News about higher-density living in WA tends to focus on changes to consumers’ expectations and investment opportunities. We also hear often about developers locking horns with conservative councils and Development Assessment Panels and the need for more efficient approvals processes.
But what about builders? They face particular legal and commercial risks that traditional home builders don’t. Our aim is to raise awareness amongst builders as to the nature and extent of those risks and how to minimise them.
Some of these risks arise because, usually, the consumer/investor and the builder each has a contract with the developer but they do not have a contract with each other. Despite this, there are certain legal duties owed by builders to consumers/investors which mean that builders are often literally exposed to greater risk than they bargained for.
The risks are often most clearly seen when a multi-storey developer becomes insolvent. In that case, the consumer/buyer of the apartment will often look to the builder to deliver on the developer’s contractual obligations or to compensate them for the developer’s failure to do so.
There are two legal “bridges” connecting buyers to builders in the case of developers’ insolvency:
1. Builders’ duty of care at common law to carry out works to a proper and workmanlike standard, a duty which is owed to the consumer/buyer of the built product, and can in some circumstances extend to subsequent buyers; and
2. A similar duty of care that builders owe under statute.
Of course common law and statutory duties of care apply universally to all builders. However, it is consumer expectations that give rise to specific risks which are peculiar to high-density residential building contractors. At times, construction contractors affected by the slow-down in the resources sector diversify into the high rise mixed use or residential construction sector unaware of these risks.
Whereas the owner’s main – often only – concerns in the mining, manufacturing, industrial and commercial sectors are productive capacity and efficiency of output, expectations are substantially more subtle and varied in the residential space. Sadly, we have too often seen contractors of long-standing and good repute become insolvent in part because of difficulties managing these risks.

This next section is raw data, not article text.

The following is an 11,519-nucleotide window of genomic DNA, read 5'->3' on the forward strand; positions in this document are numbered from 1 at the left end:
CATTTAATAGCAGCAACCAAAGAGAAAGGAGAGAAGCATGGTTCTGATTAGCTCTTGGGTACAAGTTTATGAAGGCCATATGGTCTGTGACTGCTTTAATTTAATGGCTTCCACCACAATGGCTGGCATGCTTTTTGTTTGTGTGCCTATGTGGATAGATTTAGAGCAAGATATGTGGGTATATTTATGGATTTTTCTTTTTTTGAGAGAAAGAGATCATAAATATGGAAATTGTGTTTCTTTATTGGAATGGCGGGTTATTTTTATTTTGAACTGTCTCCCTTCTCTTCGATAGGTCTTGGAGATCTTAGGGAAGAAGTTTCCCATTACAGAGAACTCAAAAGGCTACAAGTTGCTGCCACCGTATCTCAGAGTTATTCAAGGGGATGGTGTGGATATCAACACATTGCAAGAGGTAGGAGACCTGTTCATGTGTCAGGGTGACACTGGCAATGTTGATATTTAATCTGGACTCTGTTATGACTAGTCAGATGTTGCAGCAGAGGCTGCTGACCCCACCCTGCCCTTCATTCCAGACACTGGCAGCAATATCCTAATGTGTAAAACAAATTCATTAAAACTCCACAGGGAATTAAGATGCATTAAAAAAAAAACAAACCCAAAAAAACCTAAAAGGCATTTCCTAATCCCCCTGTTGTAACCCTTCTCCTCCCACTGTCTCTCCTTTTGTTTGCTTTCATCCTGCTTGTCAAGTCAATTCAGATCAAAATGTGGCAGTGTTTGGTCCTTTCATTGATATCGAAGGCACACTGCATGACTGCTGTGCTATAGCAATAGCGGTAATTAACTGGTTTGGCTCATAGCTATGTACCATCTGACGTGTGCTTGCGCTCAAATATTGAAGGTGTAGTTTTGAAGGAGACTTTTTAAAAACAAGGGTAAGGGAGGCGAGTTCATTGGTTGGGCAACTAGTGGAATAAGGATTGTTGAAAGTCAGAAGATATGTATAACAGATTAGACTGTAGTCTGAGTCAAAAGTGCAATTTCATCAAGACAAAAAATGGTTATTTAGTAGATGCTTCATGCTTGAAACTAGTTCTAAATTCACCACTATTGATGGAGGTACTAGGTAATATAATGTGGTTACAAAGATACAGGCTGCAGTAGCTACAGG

Depending on factors as varied as location, price, degree and method of promotion/advertising, demographics and the use of buzz-words such as “luxury”, “high end” etc. (to name but a few), an apartment owner may be more concerned about the finish or quality of a kitchen benchtop, the functionality of internal spaces and how resistant to sound, heat and cold the walls and ceilings are.
Putting a contractor who is used to dealing with commercial principals in this often alien environment seems risky enough, but the risks don’t end there. Consider these facts:
1. A residential builder’s liability for latent (hidden) defects to successive owners who never engaged that builder’s services may persist well beyond the statutory six years from the date of practical completion. This has been the settled legal position at least since the High Court’s decision 20 years ago in Bryan v Maloney  182 CLR 609. The High Court has had several opportunities since, to overrule this decision but instead, has persistently reaffirmed it, most recently in the 2014 decision of Brookfield Multiplex Ltd v Owners Corporation Strata Plan 61288  HCA 36. The impact of these cases is somewhat ameliorated in some States by legislation that sets a long-stop limitation period from the date of practical completion for latent defect claims. Not so, however, in Western Australia.
2. One characteristic of apartment owners is that there are lots of them, living next door to each other in the same building. In this environment, it often only takes one owner to complain about something which might seem relatively minor – and builders can find themselves dealing with multiple claims and complaints from literally dozens of owners all at once (not to mention the social media fall out that can ensue).
3. Building apartment blocks strictly in accordance with contractual plans and specifications as between builder and developer will not guarantee a builder immunity from legal action by disgruntled owners. This is because many, less experienced developers will overlook the need to ensure a proper, back-to-back connection between their contract with buyers on the one hand, and with the builder on the other. Again, in these cases, legal theory often departs from commercial reality. The theory is that a builder will not be held liable for owners’ disappointed expectations where those expectations arose only out of the contract between the developer as seller and the owner as buyer. Despite the theory, though, experience shows us that:
a) When a developer becomes insolvent, disgruntled apartments buyers – especially at the “luxury” end – often turn against the builder as the next best object of their frustrations, which can lead to years of expensive court or tribunal proceedings; and
b) Ironically, it is usually those developers who may not recognise the importance of matching owners’ expectations with builders’ obligations, that struggle to stay solvent.
In our next article on this topic, we will examine ways of managing these particular risks.
This is general information only, and does not constitute specific legal advice. If you would like further information in relation to this matter or other legal matters please contact our office on Freecall 1800 609 945 or email us now.